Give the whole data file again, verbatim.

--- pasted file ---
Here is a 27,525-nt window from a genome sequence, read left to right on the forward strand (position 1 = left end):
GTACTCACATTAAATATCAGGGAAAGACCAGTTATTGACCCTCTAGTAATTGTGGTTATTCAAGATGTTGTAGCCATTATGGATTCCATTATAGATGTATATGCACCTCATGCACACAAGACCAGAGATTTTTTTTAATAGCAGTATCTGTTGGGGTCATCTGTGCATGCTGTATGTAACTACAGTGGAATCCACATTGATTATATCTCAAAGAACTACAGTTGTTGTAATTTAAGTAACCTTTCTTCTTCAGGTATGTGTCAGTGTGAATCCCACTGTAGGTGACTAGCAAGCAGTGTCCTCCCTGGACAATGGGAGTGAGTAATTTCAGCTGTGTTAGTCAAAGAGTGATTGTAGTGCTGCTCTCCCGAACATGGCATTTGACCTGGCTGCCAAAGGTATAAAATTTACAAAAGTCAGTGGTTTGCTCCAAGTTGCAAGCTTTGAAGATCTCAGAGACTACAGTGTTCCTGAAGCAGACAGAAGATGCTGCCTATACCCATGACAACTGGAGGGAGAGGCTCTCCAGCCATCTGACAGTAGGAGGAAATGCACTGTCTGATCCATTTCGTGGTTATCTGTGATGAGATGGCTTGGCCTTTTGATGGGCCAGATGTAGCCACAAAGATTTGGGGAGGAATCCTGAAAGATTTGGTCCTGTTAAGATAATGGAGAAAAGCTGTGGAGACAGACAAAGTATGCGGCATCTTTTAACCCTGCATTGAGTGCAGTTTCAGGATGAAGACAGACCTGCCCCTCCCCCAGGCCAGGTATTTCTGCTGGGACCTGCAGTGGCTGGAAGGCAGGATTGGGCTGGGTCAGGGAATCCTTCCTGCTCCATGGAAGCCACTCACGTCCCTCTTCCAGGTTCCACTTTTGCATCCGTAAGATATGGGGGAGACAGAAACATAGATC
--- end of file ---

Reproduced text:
Here is a 27,525-nt window from a genome sequence, read left to right on the forward strand (position 1 = left end):
GTACTCACATTAAATATCAGGGAAAGACCAGTTATTGACCCTCTAGTAATTGTGGTTATTCAAGATGTTGTAGCCATTATGGATTCCATTATAGATGTATATGCACCTCATGCACACAAGACCAGAGATTTTTTTTAATAGCAGTATCTGTTGGGGTCATCTGTGCATGCTGTATGTAACTACAGTGGAATCCACATTGATTATATCTCAAAGAACTACAGTTGTTGTAATTTAAGTAACCTTTCTTCTTCAGGTATGTGTCAGTGTGAATCCCACTGTAGGTGACTAGCAAGCAGTGTCCTCCCTGGACAATGGGAGTGAGTAATTTCAGCTGTGTTAGTCAAAGAGTGATTGTAGTGCTGCTCTCCCGAACATGGCATTTGACCTGGCTGCCAAAGGTATAAAATTTACAAAAGTCAGTGGTTTGCTCCAAGTTGCAAGCTTTGAAGATCTCAGAGACTACAGTGTTCCTGAAGCAGACAGAAGATGCTGCCTATACCCATGACAACTGGAGGGAGAGGCTCTCCAGCCATCTGACAGTAGGAGGAAATGCACTGTCTGATCCATTTCGTGGTTATCTGTGATGAGATGGCTTGGCCTTTTGATGGGCCAGATGTAGCCACAAAGATTTGGGGAGGAATCCTGAAAGATTTGGTCCTGTTAAGATAATGGAGAAAAGCTGTGGAGACAGACAAAGTATGCGGCATCTTTTAACCCTGCATTGAGTGCAGTTTCAGGATGAAGACAGACCTGCCCCTCCCCCAGGCCAGGTATTTCTGCTGGGACCTGCAGTGGCTGGAAGGCAGGATTGGGCTGGGTCAGGGAATCCTTCCTGCTCCATGGAAGCCACTCACGTCCCTCTTCCAGGTTCCACTTTTGCATCCGTAAGATATGGGGGAGACAGAAACATAGATC